Firstborn children are more sociable and ’emotionally available’ to their mothers, study finds
- Firstborn children were more willing to respond to their mother’s suggestions
- U.S. study found children ‘benefit of years of their parents’ undivided attention’
- Also showed more enjoyment playing with their mothers than younger siblings
Firstborn children are more sociable and ‘emotionally available’ to their mothers than those born second, a study reveals.
When 55 mums were observed playing with their first or second child at 20 months, the firstborns were more willing to respond to their mother’s suggestions and displayed more enjoyment playing with her.
They were also more sociable with other adults.
Firstborn children have been found to be more emotionally available to their mothers than their second born siblings in a U.S. study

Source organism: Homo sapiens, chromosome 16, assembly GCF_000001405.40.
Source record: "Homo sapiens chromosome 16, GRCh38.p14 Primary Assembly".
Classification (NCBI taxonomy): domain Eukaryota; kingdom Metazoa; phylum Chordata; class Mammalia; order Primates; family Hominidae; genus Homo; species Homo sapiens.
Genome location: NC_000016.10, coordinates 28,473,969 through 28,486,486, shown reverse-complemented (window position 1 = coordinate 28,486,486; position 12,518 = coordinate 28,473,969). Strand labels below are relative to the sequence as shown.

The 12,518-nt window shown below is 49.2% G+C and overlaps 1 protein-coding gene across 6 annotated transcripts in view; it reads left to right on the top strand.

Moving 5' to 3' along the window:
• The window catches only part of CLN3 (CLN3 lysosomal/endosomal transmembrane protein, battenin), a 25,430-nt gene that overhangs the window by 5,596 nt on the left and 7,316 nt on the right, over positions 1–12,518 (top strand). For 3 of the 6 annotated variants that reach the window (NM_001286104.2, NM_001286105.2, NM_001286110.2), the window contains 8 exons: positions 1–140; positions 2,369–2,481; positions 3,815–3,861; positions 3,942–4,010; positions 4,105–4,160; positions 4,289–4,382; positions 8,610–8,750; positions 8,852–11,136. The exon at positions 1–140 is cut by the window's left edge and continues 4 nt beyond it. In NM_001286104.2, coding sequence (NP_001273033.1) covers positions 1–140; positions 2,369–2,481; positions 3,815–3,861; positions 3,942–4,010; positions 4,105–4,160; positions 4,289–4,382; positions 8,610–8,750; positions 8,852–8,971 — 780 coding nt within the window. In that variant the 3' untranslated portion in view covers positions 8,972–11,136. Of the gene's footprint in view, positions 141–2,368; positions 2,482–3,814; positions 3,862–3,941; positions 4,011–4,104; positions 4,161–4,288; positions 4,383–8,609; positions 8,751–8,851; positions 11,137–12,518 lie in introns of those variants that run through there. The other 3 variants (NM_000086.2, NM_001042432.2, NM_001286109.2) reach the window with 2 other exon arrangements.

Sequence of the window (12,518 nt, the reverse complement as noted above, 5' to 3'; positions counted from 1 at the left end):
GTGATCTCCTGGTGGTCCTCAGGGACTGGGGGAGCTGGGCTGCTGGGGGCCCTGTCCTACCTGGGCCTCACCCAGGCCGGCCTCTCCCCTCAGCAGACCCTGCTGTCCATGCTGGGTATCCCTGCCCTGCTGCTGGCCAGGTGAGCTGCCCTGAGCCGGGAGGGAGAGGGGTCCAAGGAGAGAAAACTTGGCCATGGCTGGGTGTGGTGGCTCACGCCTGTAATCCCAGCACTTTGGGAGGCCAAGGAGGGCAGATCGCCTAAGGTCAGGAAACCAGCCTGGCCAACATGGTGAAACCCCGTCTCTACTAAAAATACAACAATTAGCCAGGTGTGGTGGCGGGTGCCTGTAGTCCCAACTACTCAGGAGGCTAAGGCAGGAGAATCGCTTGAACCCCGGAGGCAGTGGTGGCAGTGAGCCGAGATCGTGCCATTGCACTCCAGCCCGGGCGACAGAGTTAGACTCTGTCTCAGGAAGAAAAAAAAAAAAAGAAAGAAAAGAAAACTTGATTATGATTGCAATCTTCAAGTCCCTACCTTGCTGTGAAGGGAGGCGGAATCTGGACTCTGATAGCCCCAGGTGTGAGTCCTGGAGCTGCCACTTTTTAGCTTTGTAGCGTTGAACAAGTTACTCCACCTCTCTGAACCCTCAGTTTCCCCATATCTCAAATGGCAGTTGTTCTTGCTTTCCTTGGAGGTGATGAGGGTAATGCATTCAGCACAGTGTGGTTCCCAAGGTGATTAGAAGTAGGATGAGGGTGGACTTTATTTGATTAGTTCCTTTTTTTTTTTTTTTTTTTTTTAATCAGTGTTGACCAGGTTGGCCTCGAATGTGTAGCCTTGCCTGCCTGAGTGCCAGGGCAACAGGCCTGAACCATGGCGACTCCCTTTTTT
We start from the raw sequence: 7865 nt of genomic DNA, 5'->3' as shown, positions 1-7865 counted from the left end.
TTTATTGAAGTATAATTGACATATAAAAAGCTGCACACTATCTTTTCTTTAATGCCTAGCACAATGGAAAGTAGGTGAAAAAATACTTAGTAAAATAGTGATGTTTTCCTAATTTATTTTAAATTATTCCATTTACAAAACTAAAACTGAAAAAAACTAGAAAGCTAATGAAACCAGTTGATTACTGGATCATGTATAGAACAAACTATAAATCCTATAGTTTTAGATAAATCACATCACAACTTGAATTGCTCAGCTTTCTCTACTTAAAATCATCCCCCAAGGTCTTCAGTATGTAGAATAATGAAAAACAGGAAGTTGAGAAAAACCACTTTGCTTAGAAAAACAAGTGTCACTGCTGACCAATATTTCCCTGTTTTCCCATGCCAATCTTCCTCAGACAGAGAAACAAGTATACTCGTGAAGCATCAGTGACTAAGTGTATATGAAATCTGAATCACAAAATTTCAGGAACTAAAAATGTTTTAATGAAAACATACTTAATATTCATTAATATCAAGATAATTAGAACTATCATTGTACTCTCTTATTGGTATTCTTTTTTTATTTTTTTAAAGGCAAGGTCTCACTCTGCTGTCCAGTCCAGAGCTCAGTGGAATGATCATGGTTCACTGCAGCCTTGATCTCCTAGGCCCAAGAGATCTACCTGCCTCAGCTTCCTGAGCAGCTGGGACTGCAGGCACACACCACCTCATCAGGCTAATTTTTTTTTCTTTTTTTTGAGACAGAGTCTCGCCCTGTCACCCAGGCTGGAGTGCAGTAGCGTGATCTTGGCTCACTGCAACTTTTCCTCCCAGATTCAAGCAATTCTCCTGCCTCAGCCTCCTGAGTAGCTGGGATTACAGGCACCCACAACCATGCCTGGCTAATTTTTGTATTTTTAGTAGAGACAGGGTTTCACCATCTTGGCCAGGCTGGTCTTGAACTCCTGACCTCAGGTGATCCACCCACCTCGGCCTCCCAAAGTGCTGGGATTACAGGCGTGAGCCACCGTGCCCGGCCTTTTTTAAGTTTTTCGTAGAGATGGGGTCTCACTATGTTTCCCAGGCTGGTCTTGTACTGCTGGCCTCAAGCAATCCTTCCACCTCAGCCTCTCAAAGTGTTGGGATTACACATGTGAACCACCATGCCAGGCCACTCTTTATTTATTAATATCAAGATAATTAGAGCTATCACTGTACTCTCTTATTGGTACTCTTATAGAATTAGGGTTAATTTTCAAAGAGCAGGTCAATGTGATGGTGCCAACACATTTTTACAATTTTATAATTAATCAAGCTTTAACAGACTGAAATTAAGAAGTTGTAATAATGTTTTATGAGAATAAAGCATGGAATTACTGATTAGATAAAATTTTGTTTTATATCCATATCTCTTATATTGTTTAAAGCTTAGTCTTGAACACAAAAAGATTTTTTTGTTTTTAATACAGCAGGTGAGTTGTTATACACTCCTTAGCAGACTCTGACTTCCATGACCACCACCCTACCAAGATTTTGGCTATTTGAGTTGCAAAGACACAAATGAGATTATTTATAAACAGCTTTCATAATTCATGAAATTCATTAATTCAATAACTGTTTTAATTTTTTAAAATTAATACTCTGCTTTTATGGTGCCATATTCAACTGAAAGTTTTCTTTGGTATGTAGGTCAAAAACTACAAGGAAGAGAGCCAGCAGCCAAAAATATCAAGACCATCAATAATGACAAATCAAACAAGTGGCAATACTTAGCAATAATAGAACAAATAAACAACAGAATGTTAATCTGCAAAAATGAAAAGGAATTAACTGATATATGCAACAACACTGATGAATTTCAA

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Dr Diane Putnick, who co-led the US study from Eunice Kennedy Shriver national Institute of Child Health and Human Development, in Maryland, said: ‘Firstborn children may be more sociable and emotionally available to their mothers because they have the benefit of years of their parents’ undivided attention.
‘Perhaps this concentrated time with mothers early on leads firstborn children to develop better social skills in relationships with adults.’
The study is published in the journal Social Development.
Dr Diane Putnick, who co-led the study, said firstborns could be this way because they have the benefit of their parents’ ‘undivided attention’ and ‘concentrated time with their mothers’
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